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Japan keeps key overnight rate firm

JAPAN'S central bank kept its benchmark rate steady and boosted its purchase of government bonds yesterday to keep ample cash in the monetary system as the nation grapples with a global slowdown.

The Bank of Japan has little room left to go on standard monetary policy, such as lowering interest rates, with its benchmark interest rate already close to zero. Wrapping up a two-day meeting, the bank's board voted unanimously to keep its key overnight call rate at 0.1 percent.

That compares with the United States's targeted range of between zero and 0.25 percent and the euro-zone's 1.5 percent.

The BOJ also raised its monthly government bond purchase to 1.8 trillion yen (US$18.3 billion) from the previous 1.4 trillion yen, effective this month.

Late Tuesday, the bank said it is considering providing loans to commercial banks in an effort to shore up their capital base and encourage banks to lend themselves. Analysts said the move, if adopted, would be unusual for central banks.

It is still unclear what the central bank's final decision plan might be.

"The options left for what the Bank of Japan can do are limited, and so it has decided to carry out what it can do," said Yasuo Yamamoto, an economist at Mizuho Research Institute in Tokyo.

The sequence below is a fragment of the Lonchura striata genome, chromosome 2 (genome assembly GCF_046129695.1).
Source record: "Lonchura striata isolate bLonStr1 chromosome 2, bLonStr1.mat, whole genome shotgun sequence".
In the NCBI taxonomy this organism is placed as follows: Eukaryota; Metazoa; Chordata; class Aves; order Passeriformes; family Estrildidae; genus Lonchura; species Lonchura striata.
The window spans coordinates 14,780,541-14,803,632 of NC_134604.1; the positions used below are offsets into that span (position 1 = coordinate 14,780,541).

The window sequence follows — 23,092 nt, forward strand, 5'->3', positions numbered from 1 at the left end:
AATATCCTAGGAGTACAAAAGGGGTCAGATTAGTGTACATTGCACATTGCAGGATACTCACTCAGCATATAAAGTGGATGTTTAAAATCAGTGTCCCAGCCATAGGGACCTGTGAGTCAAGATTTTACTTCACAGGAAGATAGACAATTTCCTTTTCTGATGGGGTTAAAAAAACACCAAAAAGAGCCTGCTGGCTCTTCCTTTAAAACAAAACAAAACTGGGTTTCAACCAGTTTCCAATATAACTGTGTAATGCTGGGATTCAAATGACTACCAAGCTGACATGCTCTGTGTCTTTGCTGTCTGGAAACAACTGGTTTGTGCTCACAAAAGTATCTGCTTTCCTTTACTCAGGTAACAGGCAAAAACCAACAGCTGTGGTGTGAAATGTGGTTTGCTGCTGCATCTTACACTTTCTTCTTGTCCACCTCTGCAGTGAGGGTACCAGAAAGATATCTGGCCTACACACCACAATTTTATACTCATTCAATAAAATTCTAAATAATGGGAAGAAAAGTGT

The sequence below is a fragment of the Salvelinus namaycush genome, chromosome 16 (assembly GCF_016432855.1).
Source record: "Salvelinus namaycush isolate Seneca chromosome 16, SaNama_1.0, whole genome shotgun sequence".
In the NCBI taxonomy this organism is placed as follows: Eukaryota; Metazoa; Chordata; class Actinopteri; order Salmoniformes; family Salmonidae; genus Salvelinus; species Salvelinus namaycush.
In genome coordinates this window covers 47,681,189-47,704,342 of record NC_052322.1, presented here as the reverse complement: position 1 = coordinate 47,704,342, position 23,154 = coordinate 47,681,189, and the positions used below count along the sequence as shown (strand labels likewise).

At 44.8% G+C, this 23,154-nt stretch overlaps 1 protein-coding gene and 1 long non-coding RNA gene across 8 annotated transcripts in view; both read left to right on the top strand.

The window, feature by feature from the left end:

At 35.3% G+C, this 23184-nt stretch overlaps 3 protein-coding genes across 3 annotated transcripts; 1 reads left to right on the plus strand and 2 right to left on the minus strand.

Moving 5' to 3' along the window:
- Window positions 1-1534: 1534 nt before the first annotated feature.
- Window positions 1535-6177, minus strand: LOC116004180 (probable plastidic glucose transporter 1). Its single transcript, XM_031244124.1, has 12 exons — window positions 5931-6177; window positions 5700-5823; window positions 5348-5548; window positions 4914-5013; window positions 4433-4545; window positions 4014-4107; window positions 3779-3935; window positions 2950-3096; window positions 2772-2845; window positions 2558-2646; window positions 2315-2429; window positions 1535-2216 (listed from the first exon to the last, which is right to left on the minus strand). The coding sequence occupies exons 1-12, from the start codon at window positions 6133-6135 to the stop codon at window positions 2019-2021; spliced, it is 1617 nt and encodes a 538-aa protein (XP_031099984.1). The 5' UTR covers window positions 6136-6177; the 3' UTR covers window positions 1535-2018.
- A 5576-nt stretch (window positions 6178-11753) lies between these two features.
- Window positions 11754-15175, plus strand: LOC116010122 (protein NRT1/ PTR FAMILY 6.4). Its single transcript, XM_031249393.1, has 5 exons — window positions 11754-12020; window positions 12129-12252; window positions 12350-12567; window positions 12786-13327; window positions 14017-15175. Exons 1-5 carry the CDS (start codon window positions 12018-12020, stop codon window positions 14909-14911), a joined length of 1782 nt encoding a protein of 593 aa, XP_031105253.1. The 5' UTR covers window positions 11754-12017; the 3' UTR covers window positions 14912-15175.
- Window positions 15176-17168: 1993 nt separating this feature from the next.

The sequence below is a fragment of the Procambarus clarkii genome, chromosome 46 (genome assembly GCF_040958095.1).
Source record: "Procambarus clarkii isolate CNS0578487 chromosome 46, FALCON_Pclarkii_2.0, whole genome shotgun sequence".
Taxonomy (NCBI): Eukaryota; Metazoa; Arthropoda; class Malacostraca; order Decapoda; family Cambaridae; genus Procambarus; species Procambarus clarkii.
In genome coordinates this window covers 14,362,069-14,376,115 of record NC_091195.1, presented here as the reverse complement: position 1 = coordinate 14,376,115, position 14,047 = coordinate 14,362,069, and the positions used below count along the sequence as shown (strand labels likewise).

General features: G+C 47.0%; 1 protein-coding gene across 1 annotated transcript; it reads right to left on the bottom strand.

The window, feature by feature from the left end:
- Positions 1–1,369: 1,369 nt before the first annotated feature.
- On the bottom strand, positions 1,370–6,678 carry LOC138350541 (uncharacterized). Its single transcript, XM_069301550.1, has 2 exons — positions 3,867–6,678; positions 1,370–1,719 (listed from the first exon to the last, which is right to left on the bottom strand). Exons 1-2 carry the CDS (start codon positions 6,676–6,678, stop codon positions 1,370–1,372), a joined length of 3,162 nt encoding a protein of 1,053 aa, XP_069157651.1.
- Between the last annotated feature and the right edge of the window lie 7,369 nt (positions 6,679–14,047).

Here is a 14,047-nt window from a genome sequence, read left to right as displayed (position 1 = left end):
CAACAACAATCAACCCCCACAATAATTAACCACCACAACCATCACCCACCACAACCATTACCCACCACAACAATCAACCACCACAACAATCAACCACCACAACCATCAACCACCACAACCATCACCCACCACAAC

Stability vital

The central bank's Governor Masaaki Shirakawa said much of the problem of financing for major companies ahead of the closing of the fiscal year later this month was fixed, but money shortages were likely to drag into the coming fiscal year, threatening the health of the economy.

"The difficult financial conditions are expected to continue," Shirakawa told reporters at a press conference. "We decided it was crucial to continue to aggressively provide ample cash to ensure stability in the financial system."

Investors were encouraged by the central bank's efforts, and the Nikkei 225 index climbed for a fourth day, closing yesterday at 7,972.17, a rise of 0.29 percent.

"Investors took heart from the bank's moves. The Bank of Japan is not sitting still. It is taking action aggressively to ensure the smooth liquidity in the financial market," said Masatoshi Sato, strategist at Mizuho Investors Securities Co.

Other central banks are resorting to unusual moves to cope with the continuing global crisis. The Bank of England, which earlier this month cut rates to its lowest ever level of 0.5 percent, has announced a 75-billion -pound (US$103.6 billion) plan to buy assets such as government securities and corporate bonds.


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